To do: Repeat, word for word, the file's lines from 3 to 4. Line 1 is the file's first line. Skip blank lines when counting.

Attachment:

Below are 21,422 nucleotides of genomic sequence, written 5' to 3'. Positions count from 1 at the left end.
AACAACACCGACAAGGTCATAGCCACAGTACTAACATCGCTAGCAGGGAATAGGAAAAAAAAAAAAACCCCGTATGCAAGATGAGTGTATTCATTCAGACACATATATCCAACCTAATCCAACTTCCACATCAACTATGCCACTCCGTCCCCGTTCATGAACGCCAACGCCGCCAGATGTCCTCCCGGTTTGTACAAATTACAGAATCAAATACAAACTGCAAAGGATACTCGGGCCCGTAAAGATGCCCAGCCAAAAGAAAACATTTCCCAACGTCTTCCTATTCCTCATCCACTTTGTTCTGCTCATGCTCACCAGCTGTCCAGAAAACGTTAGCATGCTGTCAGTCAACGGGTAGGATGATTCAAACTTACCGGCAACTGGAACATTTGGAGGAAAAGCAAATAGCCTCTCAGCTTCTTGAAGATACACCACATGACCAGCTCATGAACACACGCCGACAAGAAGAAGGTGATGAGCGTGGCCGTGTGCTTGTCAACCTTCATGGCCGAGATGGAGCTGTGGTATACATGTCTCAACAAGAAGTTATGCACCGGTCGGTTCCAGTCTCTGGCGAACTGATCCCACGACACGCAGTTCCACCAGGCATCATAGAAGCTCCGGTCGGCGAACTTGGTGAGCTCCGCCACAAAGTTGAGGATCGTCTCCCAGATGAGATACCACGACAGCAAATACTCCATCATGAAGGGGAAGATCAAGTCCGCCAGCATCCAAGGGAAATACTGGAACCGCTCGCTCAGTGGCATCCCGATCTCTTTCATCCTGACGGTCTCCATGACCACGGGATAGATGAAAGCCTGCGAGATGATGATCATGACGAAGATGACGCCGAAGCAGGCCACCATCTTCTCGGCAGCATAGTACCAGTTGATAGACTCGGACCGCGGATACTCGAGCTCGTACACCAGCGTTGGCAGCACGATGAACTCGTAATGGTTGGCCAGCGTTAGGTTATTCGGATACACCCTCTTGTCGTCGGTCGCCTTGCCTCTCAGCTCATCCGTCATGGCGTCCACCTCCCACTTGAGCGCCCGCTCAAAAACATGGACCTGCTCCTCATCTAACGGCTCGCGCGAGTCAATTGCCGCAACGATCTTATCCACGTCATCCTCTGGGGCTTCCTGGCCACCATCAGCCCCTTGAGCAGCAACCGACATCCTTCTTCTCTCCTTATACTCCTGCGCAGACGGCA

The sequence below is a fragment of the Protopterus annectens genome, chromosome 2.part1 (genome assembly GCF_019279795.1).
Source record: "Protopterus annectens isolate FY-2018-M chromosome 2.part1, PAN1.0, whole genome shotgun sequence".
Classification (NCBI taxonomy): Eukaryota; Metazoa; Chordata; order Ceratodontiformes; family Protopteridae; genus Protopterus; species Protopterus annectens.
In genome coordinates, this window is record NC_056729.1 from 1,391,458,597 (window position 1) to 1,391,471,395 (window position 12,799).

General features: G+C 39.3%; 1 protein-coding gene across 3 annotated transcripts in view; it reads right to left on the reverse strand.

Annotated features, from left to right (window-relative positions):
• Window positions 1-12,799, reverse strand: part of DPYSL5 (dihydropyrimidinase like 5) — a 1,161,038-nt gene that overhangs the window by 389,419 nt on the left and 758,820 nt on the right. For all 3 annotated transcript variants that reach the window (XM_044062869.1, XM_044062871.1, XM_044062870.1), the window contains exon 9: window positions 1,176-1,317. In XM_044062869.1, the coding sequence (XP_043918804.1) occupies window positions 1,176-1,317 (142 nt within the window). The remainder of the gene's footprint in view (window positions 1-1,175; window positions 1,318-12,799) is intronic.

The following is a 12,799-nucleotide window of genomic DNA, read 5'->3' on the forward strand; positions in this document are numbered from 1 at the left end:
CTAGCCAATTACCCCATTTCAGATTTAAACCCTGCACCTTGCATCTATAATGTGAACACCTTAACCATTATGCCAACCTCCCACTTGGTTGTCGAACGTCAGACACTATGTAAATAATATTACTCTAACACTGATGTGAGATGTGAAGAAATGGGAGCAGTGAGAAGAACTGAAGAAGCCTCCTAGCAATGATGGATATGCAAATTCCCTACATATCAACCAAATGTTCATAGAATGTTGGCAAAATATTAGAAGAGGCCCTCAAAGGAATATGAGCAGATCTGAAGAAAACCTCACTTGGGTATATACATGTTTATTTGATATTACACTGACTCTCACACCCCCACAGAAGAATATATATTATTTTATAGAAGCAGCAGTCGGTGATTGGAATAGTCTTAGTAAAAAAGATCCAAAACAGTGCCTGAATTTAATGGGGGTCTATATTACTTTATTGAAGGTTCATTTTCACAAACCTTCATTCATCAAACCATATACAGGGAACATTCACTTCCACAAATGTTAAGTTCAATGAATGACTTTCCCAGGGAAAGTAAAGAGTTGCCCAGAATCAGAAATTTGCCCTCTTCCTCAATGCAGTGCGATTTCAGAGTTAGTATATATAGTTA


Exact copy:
The sequence below is a fragment of the Protopterus annectens genome, chromosome 2.part1 (genome assembly GCF_019279795.1).
Source record: "Protopterus annectens isolate FY-2018-M chromosome 2.part1, PAN1.0, whole genome shotgun sequence".